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[> [> [> [> Subject: Re: Except that


Author:
Son of Eli
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Date Posted: 13:11:35 07/04/17 Tue

The 80's had signiture wins, like Yale beating Air Force and Navy, Harvard beating Army and Penn beating Navy. I can't think of any significant out of conference signature win in the 90's, except maybe Yale beating UConn in 94.

In terms of the 80's loss to division 3, are your referring to basketball or football? The only loss I know is Princeton losing in basketball to a D3 school. I think it was Oberlin.
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[> [> [> [> [> Subject: Football


Author:
Go Green
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Date Posted: 16:24:21 07/04/17 Tue


http://www.nytimes.com/1986/11/02/sports/college-football-columbia-up-by-14-at-halftime-is-beaten-again.html?mcubz=0

The 1980s also featured games against powerhouses such as Morgan State and Merchant Marine. Happily, those were victories.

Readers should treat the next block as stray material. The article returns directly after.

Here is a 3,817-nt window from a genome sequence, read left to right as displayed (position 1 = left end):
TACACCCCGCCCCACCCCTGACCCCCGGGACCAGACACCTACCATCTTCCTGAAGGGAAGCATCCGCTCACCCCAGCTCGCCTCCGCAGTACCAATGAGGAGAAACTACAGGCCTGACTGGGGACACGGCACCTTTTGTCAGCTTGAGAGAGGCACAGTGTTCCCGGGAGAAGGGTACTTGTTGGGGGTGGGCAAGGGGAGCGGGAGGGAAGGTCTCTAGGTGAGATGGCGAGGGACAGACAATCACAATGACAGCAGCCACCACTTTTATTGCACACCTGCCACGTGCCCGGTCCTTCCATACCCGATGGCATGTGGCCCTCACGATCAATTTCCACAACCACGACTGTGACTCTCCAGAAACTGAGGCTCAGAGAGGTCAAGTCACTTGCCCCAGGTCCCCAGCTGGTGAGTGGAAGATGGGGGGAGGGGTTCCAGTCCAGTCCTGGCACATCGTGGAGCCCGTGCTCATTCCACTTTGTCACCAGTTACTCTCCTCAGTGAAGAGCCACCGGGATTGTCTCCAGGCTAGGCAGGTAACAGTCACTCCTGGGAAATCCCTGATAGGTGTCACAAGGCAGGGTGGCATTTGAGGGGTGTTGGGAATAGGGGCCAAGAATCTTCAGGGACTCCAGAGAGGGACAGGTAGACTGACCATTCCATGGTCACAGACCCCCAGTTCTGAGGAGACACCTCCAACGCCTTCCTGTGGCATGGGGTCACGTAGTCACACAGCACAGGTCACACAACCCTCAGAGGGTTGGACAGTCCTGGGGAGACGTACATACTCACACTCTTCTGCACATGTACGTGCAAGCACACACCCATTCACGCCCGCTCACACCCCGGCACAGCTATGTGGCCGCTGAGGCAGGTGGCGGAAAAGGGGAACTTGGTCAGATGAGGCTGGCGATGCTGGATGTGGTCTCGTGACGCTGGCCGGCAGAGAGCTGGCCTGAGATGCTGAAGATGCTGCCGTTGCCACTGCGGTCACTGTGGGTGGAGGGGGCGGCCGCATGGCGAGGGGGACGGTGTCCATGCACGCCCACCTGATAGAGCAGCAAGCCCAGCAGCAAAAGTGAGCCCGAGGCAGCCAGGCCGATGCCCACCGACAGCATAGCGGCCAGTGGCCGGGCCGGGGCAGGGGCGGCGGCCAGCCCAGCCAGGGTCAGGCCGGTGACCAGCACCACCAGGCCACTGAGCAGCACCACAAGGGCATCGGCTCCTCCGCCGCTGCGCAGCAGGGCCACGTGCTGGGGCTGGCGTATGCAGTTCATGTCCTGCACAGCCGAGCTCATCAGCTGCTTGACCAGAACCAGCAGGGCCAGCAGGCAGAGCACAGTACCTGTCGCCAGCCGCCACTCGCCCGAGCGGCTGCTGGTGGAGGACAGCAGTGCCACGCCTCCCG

:)

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[> [> [> [> [> [> Subject: Re: Football


Author:
Son of Eli
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Date Posted: 18:50:54 07/04/17 Tue

Let's hope Penn beats Ohio Dominican so we don't have a repeat of that embarrassment.

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[> Subject: With the game on TV every year


Author:
bulldog10jw
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Date Posted: 10:39:29 07/04/17 Tue

Does that cut into attendance? Yale-Harvard has pretty much, with a couple of exceptions, been televised every year this century.

Does that hurt attendance, but help interest? Or are the only people watching Y and H alums who can't attend.

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[> [> Subject: Re: With the game on TV every year


Author:
Son of Eli